Point Source are sources whose spatial extend on the sky is much less than the seeing diameter. The signal to noise is computed over a circular area with diameter twice the effective seeing at the wavelength of observation. The effective seeing is given by the following formula: eff_seeing(seeing(V), λ) = seeing(V)*(λ/500nm)-1/5, where fwhm_V is the given FWHM seeing at 500nm (V-band).
For extended sources, the magnitude is given per square arcsecond. The reference area for the signal-to-noise calculation can either be circular with the specified angular diameter, or it can be set to one detector pixel.
The airmass at which the observation is performed. In the current simple sky model, the only effect of the airmass parameter is the reduction of source flux. The airmass can be computed from the ESO Sky Calendar Tool page.
The seeing parameter is given in arcseconds and corresponds to the full-width at half-maximum (FWHM) of the seeing disk in the V band. In the computation of the signal-to-noise it is scaled to seeing expected in the observing band by using the following formula: eff_seeing(seeing(V), λ) = seeing(V)*(λ/500nm)-1/5
Choosing the instrument filter determines for which band the exposure time will be computed. For information about the filters (incl. transmission curves), please refer to the Instrument Description and the User Manual.
The average pixel scale is 0.34 arcsec/pixel.The read-out mode is Double Correlated. The read-out noise varies from detector to detector, but on average it is 23 electrons.
The DIT (Detector on-chip integration time per single shot in seconds) is needed as input for all of the following cases:
Specify an exposure time per pixel,
Specify a signal-to-noise ratio to be achieved,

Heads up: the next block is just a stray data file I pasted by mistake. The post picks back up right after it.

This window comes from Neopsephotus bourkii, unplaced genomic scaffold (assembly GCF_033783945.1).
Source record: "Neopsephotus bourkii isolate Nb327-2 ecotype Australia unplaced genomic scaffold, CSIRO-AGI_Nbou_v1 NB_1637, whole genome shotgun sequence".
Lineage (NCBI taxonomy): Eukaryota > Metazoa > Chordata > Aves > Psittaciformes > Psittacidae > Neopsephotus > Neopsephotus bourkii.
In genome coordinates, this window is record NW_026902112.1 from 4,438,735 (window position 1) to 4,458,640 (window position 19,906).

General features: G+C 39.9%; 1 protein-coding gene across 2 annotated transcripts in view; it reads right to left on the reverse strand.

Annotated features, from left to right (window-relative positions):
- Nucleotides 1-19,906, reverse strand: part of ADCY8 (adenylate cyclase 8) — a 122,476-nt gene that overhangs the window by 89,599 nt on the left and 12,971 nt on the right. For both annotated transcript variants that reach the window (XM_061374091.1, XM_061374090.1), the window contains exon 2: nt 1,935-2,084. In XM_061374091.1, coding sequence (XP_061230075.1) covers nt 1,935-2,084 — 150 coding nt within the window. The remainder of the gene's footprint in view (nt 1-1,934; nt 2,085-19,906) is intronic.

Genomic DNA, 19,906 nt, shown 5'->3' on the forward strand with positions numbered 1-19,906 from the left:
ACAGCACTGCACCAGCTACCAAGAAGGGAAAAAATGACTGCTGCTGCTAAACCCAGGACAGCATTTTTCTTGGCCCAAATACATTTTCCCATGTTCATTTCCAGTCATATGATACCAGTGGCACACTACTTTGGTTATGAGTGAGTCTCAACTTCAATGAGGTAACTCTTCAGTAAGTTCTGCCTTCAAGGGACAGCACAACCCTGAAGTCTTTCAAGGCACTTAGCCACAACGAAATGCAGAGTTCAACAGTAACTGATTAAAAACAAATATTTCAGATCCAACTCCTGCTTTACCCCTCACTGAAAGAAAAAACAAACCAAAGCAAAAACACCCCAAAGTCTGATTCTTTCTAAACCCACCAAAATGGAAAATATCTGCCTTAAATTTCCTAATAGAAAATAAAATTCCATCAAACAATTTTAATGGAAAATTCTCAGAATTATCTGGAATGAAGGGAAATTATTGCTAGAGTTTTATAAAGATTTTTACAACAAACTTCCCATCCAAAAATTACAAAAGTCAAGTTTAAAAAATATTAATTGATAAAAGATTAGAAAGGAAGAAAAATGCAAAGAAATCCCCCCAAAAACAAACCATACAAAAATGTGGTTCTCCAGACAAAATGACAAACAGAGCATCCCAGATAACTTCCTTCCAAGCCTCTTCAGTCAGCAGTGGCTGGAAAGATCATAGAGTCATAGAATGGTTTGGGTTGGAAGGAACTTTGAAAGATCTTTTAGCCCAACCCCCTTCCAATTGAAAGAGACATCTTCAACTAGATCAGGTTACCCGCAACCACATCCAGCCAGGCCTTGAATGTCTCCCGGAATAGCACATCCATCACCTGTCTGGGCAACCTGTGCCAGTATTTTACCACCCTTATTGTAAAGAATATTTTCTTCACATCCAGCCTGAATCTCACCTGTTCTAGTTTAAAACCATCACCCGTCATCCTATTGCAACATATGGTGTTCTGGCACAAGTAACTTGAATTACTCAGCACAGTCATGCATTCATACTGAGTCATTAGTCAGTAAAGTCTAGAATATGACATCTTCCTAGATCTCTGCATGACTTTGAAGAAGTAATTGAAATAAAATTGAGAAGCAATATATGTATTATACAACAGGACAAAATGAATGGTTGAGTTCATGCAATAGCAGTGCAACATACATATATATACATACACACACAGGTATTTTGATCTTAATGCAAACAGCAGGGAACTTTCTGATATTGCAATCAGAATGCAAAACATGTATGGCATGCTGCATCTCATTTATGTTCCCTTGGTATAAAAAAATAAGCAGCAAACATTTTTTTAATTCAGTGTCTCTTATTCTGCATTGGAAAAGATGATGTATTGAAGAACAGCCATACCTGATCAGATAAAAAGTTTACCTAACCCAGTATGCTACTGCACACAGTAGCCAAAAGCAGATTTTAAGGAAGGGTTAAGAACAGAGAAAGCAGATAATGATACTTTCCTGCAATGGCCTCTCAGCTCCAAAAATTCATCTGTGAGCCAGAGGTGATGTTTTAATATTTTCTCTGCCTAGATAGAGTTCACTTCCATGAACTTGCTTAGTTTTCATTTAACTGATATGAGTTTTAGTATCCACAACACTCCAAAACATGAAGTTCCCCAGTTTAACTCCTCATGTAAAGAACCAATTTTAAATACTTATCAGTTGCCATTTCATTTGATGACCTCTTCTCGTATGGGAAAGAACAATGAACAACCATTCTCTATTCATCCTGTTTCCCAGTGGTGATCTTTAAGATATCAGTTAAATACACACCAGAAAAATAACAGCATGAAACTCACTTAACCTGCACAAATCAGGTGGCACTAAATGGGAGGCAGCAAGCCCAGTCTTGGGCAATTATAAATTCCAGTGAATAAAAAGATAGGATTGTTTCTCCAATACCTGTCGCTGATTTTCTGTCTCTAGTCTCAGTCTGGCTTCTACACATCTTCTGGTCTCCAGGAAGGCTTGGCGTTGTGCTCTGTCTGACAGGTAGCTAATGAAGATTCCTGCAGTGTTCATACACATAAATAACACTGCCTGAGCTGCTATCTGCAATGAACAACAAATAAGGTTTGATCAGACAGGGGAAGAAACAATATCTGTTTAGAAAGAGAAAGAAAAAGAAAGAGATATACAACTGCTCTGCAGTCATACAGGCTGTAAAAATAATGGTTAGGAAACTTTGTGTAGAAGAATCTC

Specify an observing strategy.
The observing strategy constitutes of:
In all cases, the exposure time for each exposure is DIT*Ndit, with the specified DIT. However, the VIRCAM focal plane is not fully covered with detectors and therefore some larger offsets (pawprint offsets) are used to obtain a tile, an image with more uniform coverage of the focal plane. The total exposure time per pixel after taking NxM microstep exposures + Njitter dithered exposures + Npaw pawprint offsets + Nexp exposure loops depends on the Npaw parameter value. In case one chooses Npaw=1, then each pixel will be exposed once for each pawprint offset and the total exposure time per pixel will be given by Ndit*Nexp*NxM*Njitter. The Npaw=3 (Tile3 patterns) result in vertical stripes, where the pixels along these vertical stripes are exposed at least twice (except for the edges of the tile). In case of Npaw=6 each pixel in a final tile will be exposed at least twice (except for the edges of the tile). Therefore most of the pixels in a tile covered with Npaw=3 and Npaw=6 will have total exposure time per pixel defined by Ndit*Nexp*NxM*Njitter*2. For more details please see the VISTA User manual.
The output form will give you estimates for SNR or Exposure Time, together with output graphs you selected.Do not confuse exposure time (which is the total exposure time per pixel used for calculation of S/N) and total observation time, the latter being a sum of exposure time, including additional offset exposures and overheads in the telescope and instrument. Please consult the user manuals for guidance on the choice of the integration parameters.
The input flux distribution is displayed in units of photons/cm2/s/A
The total integrated counts contribution from the object per pixel as a function of wavelength, in e-/pixel/DIT.
The sky transmission in percent as a function of wavelength.
This option will display a curve showing the total efficiency in percent of the system.
The S/N as a function of Exposure Time